Programmes
Faculty & Research
Community
Oxford
The School
Oxford Institute of Retail Management

Oxford Institute of Retail Management

News

What future for retailing?
05
Jan
2009

Times are changing

A headline in a recent issue of the industry’s trade journal Retail Week verged on the apocalyptic: “100,000 retail jobs cut this year: and the worst is still to come”. Given that this headline was published before the downfall of Woolworth’s and MFI, and before the worst Christmas sales period known to the majority of those working in the sector, many people might be forgiven for thinking that retailing no longer offers the kind of attractive career destination it once used to.

Those people would be mistaken. Whilst retailing in the UK has been in the headlines for all the wrong reasons recently, its medium to long-term prospects remain strong. In any case, a largely hidden role of a recession, as we discovered in the early 1990s, lies in clearing out the “dead wood” of firms that have lost their way, or which have developed increasingly fragile business models. This kind of fallout leads to the fittest and most adaptable surviving, and the generation of exciting employment opportunities by new entrants to the sector.

And for all the doom and gloom, retailing will remain a substantial part of the UK economy. Retail sales in 2007 accounted for fully one fifth of that economy. The sector generated 8 per cent of the UK’s GDP and employed 11 per cent of the total UK workforce in that year; over two million people. Retailing is essentially a local business and benefits local economies. A typical regional shopping mall generates a quarter of a billion GBP in capital spending in a local area from its initial construction and over 50 million GBP per annum thereafter through supplier spending and wage spending by employees - over and above sales generation.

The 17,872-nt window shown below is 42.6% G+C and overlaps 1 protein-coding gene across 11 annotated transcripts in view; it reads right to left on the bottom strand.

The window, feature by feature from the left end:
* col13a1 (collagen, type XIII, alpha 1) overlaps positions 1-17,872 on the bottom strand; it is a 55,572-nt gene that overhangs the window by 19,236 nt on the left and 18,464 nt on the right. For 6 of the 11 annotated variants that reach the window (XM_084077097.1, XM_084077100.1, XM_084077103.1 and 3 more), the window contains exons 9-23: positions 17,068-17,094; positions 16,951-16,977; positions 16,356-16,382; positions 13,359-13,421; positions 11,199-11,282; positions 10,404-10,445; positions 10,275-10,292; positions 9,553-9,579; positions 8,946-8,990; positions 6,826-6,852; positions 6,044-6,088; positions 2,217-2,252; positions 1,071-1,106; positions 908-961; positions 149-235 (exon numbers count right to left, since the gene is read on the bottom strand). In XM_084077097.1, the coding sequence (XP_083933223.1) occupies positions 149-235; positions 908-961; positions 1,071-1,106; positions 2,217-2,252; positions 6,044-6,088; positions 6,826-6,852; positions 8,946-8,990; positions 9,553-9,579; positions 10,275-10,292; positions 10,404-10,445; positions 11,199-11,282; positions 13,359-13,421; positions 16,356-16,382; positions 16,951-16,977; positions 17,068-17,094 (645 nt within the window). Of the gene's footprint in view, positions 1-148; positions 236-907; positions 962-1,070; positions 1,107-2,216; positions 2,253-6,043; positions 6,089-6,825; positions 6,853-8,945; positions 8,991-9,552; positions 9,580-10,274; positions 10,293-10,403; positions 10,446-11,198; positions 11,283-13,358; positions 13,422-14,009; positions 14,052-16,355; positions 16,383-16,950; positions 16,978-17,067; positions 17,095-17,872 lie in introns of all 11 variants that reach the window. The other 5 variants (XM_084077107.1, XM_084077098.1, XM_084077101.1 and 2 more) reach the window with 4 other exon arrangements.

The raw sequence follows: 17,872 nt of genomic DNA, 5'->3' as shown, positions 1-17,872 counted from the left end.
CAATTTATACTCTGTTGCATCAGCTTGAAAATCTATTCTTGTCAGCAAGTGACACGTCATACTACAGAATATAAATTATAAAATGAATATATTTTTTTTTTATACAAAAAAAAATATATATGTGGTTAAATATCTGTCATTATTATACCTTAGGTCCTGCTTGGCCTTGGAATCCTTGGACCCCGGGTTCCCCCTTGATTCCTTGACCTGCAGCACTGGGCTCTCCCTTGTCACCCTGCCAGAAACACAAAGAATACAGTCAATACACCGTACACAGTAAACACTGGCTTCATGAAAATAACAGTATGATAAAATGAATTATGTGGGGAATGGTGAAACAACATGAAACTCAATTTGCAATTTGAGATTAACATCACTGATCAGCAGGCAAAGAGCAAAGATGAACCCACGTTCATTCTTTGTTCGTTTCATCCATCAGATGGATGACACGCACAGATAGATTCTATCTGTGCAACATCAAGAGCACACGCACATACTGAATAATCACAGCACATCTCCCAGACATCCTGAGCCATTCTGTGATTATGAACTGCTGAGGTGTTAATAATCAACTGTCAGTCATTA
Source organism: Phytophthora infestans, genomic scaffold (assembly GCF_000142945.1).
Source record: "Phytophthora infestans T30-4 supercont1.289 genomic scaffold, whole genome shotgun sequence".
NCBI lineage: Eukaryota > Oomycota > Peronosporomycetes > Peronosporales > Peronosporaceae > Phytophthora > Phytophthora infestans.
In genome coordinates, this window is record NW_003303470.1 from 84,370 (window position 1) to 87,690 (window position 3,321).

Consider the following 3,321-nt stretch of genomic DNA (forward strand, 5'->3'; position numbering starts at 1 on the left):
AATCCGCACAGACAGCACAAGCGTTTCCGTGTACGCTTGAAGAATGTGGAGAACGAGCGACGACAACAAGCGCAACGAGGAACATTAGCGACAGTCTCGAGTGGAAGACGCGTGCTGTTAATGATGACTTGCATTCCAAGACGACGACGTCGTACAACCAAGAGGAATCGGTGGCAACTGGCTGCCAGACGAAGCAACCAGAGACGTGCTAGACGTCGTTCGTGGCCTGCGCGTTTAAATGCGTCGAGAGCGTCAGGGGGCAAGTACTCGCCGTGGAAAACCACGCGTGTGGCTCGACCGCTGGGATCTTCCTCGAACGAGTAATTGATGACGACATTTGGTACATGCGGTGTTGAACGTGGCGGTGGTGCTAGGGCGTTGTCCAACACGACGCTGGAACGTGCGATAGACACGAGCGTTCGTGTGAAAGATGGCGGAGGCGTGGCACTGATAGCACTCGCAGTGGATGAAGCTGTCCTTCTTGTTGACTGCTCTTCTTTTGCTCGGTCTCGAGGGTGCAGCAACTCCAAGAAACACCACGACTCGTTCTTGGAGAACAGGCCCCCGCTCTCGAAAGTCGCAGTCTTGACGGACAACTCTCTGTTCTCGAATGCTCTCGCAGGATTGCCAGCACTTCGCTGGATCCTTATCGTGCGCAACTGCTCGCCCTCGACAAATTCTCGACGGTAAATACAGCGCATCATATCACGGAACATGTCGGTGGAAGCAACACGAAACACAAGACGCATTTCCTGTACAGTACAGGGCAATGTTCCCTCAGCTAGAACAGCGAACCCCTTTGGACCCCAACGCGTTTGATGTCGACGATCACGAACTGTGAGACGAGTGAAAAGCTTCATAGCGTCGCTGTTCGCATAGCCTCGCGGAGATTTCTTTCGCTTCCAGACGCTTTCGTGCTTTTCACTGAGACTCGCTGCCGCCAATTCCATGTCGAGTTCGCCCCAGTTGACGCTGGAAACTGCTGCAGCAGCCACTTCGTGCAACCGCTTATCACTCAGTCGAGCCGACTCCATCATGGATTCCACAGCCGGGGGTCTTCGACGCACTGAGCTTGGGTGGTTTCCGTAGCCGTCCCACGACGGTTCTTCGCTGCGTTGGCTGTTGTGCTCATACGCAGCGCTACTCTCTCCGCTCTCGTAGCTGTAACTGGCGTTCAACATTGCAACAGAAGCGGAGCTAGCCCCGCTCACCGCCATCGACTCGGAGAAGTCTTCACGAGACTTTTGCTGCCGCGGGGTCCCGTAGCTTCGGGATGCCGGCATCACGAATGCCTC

This kind of scale has only come about in the last 30 years. Retailers were once seen as simply resellers of products produced by others, whose only role was to enable the flow of goods and services between suppliers and consumers. Today, retailers are powerful brands and economic actors in their own right and the largest of them are developing strongly internationally. For example, whilst Tesco is the UK’s biggest private employer, with a quarter of a million employees, and is still one of the top ten fastest growing companies in the UK, this is eclipsed by its growth overseas, where half the company’s selling space is now outside the UK.